Each year at the end of summer, several members of Forrester’s Security & Risk research team look back at publicly reported breach events and data privacy violations of the previous 12 months to spot trends and identify cases to feature where we feel there are lessons learned for S&R pros. In 2016, this was a joint effort alongside my colleague Fatemeh Khatibloo from Forrester’s Customer Insights research team. Leading up to Data Privacy Day, I’d like to share some lessons learned from one of the five key trends we saw in our 2016 analysis.

The intersection of privacy and customer experience reminds us of the importance of collecting and managing consent, whether that involves collecting data to personalize an experience or marketing or another initiative we aim to pursue. We saw notable examples (Verizon Wireless! InMobi!) of how FCC and FTC actions in 2015 and 2016 converged on issues of consumer privacy and consent. In both cases, firms used tracking information to deliver targeted ads.

Lessons learned:

  1. Develop core capabilities for privacy oversight and accountability. Designating an individual in compliance or legal to decide what you can do with customer data based on regulatory requirements is insufficient. Instead, your firm will need to develop a set of capabilities to create, enforce, and assess policies and practices and thus manage consumer data privacy cohesively. This not only helps with efforts to meet compliance requirements, but also helps you build internal standards for privacy and data usage that align with corporate culture and values to balance data use innovation and risk.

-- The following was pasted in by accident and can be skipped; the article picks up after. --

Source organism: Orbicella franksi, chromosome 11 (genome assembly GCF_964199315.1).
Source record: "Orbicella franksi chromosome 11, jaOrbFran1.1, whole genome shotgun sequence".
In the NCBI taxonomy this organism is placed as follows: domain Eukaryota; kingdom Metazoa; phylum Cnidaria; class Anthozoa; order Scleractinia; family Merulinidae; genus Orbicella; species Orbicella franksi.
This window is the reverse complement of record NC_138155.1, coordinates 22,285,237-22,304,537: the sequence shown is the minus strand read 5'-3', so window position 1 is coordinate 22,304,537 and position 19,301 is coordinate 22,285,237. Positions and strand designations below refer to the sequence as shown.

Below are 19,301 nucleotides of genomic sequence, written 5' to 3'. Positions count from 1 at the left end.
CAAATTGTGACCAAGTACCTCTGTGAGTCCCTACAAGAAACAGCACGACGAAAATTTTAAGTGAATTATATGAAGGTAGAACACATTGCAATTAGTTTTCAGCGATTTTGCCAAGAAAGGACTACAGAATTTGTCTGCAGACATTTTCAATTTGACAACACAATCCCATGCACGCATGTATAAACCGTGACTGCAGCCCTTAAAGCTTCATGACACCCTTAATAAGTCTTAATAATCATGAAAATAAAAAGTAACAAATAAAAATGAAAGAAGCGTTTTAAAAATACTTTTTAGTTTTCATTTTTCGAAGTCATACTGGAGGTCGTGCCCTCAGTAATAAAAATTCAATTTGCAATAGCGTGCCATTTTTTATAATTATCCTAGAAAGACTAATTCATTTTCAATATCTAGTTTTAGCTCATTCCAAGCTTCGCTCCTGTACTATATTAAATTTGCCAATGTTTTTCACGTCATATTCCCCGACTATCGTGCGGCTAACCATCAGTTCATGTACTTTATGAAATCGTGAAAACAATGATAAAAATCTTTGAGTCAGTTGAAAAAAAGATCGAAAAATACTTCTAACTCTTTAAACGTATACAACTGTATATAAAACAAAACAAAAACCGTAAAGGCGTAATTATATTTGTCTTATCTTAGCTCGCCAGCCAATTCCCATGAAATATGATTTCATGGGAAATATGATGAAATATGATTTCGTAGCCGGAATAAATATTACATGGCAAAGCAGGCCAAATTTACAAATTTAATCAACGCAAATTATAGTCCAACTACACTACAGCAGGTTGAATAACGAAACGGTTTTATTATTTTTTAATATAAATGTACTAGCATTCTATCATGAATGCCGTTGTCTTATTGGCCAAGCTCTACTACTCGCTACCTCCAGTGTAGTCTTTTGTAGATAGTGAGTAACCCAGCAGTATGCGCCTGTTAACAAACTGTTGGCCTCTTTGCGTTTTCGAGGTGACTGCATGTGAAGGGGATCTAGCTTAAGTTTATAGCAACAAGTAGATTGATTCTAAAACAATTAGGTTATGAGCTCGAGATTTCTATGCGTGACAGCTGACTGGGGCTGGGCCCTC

2. Adopt contextual privacy practices to deliver desired customer experiences. One customer's terrific, personalized experience may feel deeply creepy to another. Individual interpretations of privacy matter. The new privacy is all about context. This means that your firm must allow customers to dynamically negotiate the collection and use of their personal data. As your firm designs its desired customer experiences, you must practice a "no surprises" doctrine (be transparent) regarding data collection and use, give consumers meaningful opt-in and consent options, and treat more data types as personally identifiable.
  3. Align functions and procedures to follow through with privacy policies. Your firm's privacy policy is useless — and a liability — if you lack enforcement mechanisms. InMobi tracked consumers' locations regardless of whether they gave consent to use their data and ignored those who opted out and used their data anyway. You must document internally how your firm achieves what your privacy policy promises, and ensure that security and operations pros responsible for implementing controls understand your data use and handling policies.

What will we see in 2017? January has gotten off to a quick start: the Obama administration relaxed NSA data sharing rules, the EU released its proposal for ePrivacy regulationFamily Tree Now and Meitu raised privacy fears among consumers, a new CIA director was sworn in despite concerns from privacy advocates, President Trump signed an executive order stripping privacy rights from non-US citizens (and might invalidate Privacy Shield as a result). The year is still young. With your business priorities and this changing landscape in mind, what are your top privacy concerns going into 2017?